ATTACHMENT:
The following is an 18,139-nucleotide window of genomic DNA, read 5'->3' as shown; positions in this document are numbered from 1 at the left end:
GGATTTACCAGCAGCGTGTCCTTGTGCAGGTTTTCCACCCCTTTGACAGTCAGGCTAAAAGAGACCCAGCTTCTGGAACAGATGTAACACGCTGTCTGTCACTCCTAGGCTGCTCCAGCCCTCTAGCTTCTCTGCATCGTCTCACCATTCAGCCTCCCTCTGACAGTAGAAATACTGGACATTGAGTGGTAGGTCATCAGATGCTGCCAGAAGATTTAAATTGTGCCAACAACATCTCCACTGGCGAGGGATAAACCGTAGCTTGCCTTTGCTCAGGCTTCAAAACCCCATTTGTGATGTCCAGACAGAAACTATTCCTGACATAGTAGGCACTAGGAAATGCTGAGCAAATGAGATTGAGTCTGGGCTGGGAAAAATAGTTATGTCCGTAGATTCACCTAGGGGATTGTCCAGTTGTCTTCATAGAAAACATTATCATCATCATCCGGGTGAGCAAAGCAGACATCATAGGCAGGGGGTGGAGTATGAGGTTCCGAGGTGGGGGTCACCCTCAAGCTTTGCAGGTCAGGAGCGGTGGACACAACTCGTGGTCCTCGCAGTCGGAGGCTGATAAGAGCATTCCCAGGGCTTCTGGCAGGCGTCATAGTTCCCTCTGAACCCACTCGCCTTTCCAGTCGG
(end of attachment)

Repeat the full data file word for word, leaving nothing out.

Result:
The following is an 18,139-nucleotide window of genomic DNA, read 5'->3' as shown; positions in this document are numbered from 1 at the left end:
GGATTTACCAGCAGCGTGTCCTTGTGCAGGTTTTCCACCCCTTTGACAGTCAGGCTAAAAGAGACCCAGCTTCTGGAACAGATGTAACACGCTGTCTGTCACTCCTAGGCTGCTCCAGCCCTCTAGCTTCTCTGCATCGTCTCACCATTCAGCCTCCCTCTGACAGTAGAAATACTGGACATTGAGTGGTAGGTCATCAGATGCTGCCAGAAGATTTAAATTGTGCCAACAACATCTCCACTGGCGAGGGATAAACCGTAGCTTGCCTTTGCTCAGGCTTCAAAACCCCATTTGTGATGTCCAGACAGAAACTATTCCTGACATAGTAGGCACTAGGAAATGCTGAGCAAATGAGATTGAGTCTGGGCTGGGAAAAATAGTTATGTCCGTAGATTCACCTAGGGGATTGTCCAGTTGTCTTCATAGAAAACATTATCATCATCATCCGGGTGAGCAAAGCAGACATCATAGGCAGGGGGTGGAGTATGAGGTTCCGAGGTGGGGGTCACCCTCAAGCTTTGCAGGTCAGGAGCGGTGGACACAACTCGTGGTCCTCGCAGTCGGAGGCTGATAAGAGCATTCCCAGGGCTTCTGGCAGGCGTCATAGTTCCCTCTGAACCCACTCGCCTTTCCAGTCGG